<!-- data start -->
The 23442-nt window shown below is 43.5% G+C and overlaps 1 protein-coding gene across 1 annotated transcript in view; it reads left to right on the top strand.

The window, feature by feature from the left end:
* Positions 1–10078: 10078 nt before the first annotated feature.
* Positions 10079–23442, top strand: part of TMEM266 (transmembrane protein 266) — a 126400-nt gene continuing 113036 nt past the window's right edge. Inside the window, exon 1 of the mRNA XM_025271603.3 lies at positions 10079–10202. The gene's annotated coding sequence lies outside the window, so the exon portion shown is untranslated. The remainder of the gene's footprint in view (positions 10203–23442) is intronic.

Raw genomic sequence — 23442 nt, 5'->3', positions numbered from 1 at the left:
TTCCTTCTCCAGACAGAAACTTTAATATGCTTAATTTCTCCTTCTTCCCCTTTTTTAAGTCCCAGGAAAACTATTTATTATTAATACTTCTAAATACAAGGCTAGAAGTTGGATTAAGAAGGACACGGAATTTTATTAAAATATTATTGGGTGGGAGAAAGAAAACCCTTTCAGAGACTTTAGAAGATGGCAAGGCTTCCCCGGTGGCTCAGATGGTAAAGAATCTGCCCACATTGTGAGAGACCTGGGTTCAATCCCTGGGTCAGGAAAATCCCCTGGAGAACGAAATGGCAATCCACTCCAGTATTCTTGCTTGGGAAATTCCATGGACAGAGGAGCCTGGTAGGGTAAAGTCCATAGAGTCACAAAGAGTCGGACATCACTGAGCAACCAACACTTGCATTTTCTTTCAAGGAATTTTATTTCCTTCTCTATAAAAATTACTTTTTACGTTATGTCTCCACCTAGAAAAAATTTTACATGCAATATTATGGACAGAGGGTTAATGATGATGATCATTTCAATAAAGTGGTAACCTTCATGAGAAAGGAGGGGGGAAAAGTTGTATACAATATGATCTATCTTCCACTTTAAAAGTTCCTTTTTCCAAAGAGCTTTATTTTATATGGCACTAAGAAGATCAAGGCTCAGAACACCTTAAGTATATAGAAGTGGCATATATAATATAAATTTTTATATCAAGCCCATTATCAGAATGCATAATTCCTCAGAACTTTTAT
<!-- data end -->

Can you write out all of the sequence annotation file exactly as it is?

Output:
The 23442-nt window shown below is 43.5% G+C and overlaps 1 protein-coding gene across 1 annotated transcript in view; it reads left to right on the top strand.

The window, feature by feature from the left end:
* Positions 1–10078: 10078 nt before the first annotated feature.
* Positions 10079–23442, top strand: part of TMEM266 (transmembrane protein 266) — a 126400-nt gene continuing 113036 nt past the window's right edge. Inside the window, exon 1 of the mRNA XM_025271603.3 lies at positions 10079–10202. The gene's annotated coding sequence lies outside the window, so the exon portion shown is untranslated. The remainder of the gene's footprint in view (positions 10203–23442) is intronic.

Raw genomic sequence — 23442 nt, 5'->3', positions numbered from 1 at the left:
TTCCTTCTCCAGACAGAAACTTTAATATGCTTAATTTCTCCTTCTTCCCCTTTTTTAAGTCCCAGGAAAACTATTTATTATTAATACTTCTAAATACAAGGCTAGAAGTTGGATTAAGAAGGACACGGAATTTTATTAAAATATTATTGGGTGGGAGAAAGAAAACCCTTTCAGAGACTTTAGAAGATGGCAAGGCTTCCCCGGTGGCTCAGATGGTAAAGAATCTGCCCACATTGTGAGAGACCTGGGTTCAATCCCTGGGTCAGGAAAATCCCCTGGAGAACGAAATGGCAATCCACTCCAGTATTCTTGCTTGGGAAATTCCATGGACAGAGGAGCCTGGTAGGGTAAAGTCCATAGAGTCACAAAGAGTCGGACATCACTGAGCAACCAACACTTGCATTTTCTTTCAAGGAATTTTATTTCCTTCTCTATAAAAATTACTTTTTACGTTATGTCTCCACCTAGAAAAAATTTTACATGCAATATTATGGACAGAGGGTTAATGATGATGATCATTTCAATAAAGTGGTAACCTTCATGAGAAAGGAGGGGGGAAAAGTTGTATACAATATGATCTATCTTCCACTTTAAAAGTTCCTTTTTCCAAAGAGCTTTATTTTATATGGCACTAAGAAGATCAAGGCTCAGAACACCTTAAGTATATAGAAGTGGCATATATAATATAAATTTTTATATCAAGCCCATTATCAGAATGCATAATTCCTCAGAACTTTTAT